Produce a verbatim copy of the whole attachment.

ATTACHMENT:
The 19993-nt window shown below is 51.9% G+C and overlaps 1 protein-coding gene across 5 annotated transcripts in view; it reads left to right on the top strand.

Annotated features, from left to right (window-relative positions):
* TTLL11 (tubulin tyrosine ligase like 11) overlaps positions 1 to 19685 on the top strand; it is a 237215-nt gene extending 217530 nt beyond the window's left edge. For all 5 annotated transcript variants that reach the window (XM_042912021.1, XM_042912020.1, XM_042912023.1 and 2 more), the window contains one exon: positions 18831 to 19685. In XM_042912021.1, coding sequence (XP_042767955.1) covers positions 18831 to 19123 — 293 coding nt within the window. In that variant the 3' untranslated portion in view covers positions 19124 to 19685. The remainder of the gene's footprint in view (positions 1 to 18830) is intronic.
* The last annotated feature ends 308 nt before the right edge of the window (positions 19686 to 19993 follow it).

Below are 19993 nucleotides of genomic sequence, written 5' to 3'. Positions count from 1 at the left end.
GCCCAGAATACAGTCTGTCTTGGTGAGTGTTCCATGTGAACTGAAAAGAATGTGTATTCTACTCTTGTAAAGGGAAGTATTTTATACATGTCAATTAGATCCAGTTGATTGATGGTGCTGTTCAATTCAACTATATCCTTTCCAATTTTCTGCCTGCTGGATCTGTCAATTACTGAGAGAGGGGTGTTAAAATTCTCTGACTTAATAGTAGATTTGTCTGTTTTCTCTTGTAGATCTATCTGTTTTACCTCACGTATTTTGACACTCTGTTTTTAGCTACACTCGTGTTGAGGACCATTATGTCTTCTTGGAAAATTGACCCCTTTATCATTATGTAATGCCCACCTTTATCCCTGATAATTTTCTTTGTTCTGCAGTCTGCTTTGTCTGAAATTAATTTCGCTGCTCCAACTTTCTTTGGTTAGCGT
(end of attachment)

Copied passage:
The 19993-nt window shown below is 51.9% G+C and overlaps 1 protein-coding gene across 5 annotated transcripts in view; it reads left to right on the top strand.

Annotated features, from left to right (window-relative positions):
* TTLL11 (tubulin tyrosine ligase like 11) overlaps positions 1 to 19685 on the top strand; it is a 237215-nt gene extending 217530 nt beyond the window's left edge. For all 5 annotated transcript variants that reach the window (XM_042912021.1, XM_042912020.1, XM_042912023.1 and 2 more), the window contains one exon: positions 18831 to 19685. In XM_042912021.1, coding sequence (XP_042767955.1) covers positions 18831 to 19123 — 293 coding nt within the window. In that variant the 3' untranslated portion in view covers positions 19124 to 19685. The remainder of the gene's footprint in view (positions 1 to 18830) is intronic.
* The last annotated feature ends 308 nt before the right edge of the window (positions 19686 to 19993 follow it).

Below are 19993 nucleotides of genomic sequence, written 5' to 3'. Positions count from 1 at the left end.
GCCCAGAATACAGTCTGTCTTGGTGAGTGTTCCATGTGAACTGAAAAGAATGTGTATTCTACTCTTGTAAAGGGAAGTATTTTATACATGTCAATTAGATCCAGTTGATTGATGGTGCTGTTCAATTCAACTATATCCTTTCCAATTTTCTGCCTGCTGGATCTGTCAATTACTGAGAGAGGGGTGTTAAAATTCTCTGACTTAATAGTAGATTTGTCTGTTTTCTCTTGTAGATCTATCTGTTTTACCTCACGTATTTTGACACTCTGTTTTTAGCTACACTCGTGTTGAGGACCATTATGTCTTCTTGGAAAATTGACCCCTTTATCATTATGTAATGCCCACCTTTATCCCTGATAATTTTCTTTGTTCTGCAGTCTGCTTTGTCTGAAATTAATTTCGCTGCTCCAACTTTCTTTGGTTAGCGT